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Leg Ulcers

Venous ulcers typically appear around your ankle or lower leg. You will notice a shallow, red, open wound with uneven borders. Your venous ulcer may not cause pain until it becomes infected. By comparison, arterial ulcers are usually painful, deep, round wounds with well-defined margins.

A diabetic foot ulcer may first appear as a cut, scrape, or callus that turns into an open, red wound. Foot ulcers most often develop on the pressure points of your foot, such as the heel, ball of the foot, and anywhere your shoes are too tight.

Venous ulcers

Venous ulcers, also called venous stasis ulcers, occur when you have a vascular problem called chronic venous insufficiency. This condition causes blood to back up in your leg veins, which increases the blood pressure in your lower leg.

High venous pressure leads to a non-healing venous ulcer. Without wound care, the ulcer enlarges and can easily develop an infection.

Diabetic ulcers

High blood sugar damages the blood vessels in your foot and lower leg. If you develop a small wound on your foot, it won’t heal because it doesn’t get enough blood. The wound subsequently turns into a non-healing diabetic ulcer.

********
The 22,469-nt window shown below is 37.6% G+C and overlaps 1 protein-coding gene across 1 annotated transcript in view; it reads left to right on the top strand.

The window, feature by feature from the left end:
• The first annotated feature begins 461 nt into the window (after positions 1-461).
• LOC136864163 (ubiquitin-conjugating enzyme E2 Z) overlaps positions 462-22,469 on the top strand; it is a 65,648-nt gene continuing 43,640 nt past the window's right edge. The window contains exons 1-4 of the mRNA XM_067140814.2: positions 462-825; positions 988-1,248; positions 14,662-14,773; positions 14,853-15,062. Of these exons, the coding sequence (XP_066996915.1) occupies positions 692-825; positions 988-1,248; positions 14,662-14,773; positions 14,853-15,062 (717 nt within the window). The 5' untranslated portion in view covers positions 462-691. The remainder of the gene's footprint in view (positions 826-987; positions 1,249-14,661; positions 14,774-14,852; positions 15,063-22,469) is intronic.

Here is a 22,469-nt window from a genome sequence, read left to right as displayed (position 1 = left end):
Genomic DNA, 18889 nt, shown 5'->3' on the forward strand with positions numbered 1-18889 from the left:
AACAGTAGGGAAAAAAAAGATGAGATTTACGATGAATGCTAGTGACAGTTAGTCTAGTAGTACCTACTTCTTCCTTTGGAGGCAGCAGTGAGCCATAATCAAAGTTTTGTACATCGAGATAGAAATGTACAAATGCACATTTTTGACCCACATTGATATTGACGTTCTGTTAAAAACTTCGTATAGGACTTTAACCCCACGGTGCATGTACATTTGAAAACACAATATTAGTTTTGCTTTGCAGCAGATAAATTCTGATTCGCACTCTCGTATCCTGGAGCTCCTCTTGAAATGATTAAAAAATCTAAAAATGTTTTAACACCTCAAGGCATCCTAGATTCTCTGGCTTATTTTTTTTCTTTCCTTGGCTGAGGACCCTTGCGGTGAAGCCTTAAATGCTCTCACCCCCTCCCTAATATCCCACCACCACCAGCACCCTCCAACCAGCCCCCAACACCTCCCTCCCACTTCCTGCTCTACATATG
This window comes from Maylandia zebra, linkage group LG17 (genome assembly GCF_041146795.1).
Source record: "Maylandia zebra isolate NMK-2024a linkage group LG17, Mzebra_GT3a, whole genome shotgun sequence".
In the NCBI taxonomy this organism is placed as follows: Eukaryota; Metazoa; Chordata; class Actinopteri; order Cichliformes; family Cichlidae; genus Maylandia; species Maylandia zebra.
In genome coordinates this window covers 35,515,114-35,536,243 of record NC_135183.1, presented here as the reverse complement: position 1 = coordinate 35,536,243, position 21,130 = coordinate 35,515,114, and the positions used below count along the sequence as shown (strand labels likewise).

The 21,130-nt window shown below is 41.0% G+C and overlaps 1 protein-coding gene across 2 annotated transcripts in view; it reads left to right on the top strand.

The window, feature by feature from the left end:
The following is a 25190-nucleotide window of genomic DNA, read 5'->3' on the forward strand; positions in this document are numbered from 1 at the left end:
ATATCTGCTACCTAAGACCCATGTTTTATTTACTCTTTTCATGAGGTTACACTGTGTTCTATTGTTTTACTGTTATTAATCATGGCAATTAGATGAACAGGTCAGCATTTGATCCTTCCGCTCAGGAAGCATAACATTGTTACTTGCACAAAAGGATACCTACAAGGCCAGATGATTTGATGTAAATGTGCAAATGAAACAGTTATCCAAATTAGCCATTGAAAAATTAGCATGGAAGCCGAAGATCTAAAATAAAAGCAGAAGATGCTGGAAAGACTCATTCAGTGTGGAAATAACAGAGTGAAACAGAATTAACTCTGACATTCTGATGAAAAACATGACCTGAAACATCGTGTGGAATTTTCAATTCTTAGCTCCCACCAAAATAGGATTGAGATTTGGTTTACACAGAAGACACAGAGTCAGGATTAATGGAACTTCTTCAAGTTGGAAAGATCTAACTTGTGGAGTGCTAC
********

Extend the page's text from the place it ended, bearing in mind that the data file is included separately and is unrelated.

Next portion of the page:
Another problem with high blood sugar is that it also damages the nerves in your foot, a condition called peripheral neuropathy. Neuropathy often causes numbness, so you won’t feel any pain and won’t realize you have a wound. As a result, it can turn into an ulcer before you know you have a problem.

What symptoms indicate that I need wound care?

If you have venous insufficiency, you may develop symptoms in your lower leg such as:

Varicose veins

Leg swelling

Chronic leg and foot pain

Lower limb hair loss

Poor nail growth

Skin rash and/or reddish-brown skin

These symptoms appear before high venous pressure causes a venous ulcer.

What wound care services might I receive?

Dr. Patel creates an individualized wound care plan that includes treating any underlying health conditions and providing essential care that supports wound healing.

Your wound care may include one or more of the following:

Compression therapy

Wound cleaning

Wound debridement

Advanced dressings

Antibiotic therapy

Bio-engineered tissue substitutes

Negative pressure wound therapy

Off-loading to eliminate pressure

Total contact casting

Dr. Patel also teaches you how to take care of your wound at home.

At the first sign of an active ulcer, call Premier Vascular or book an appointment online.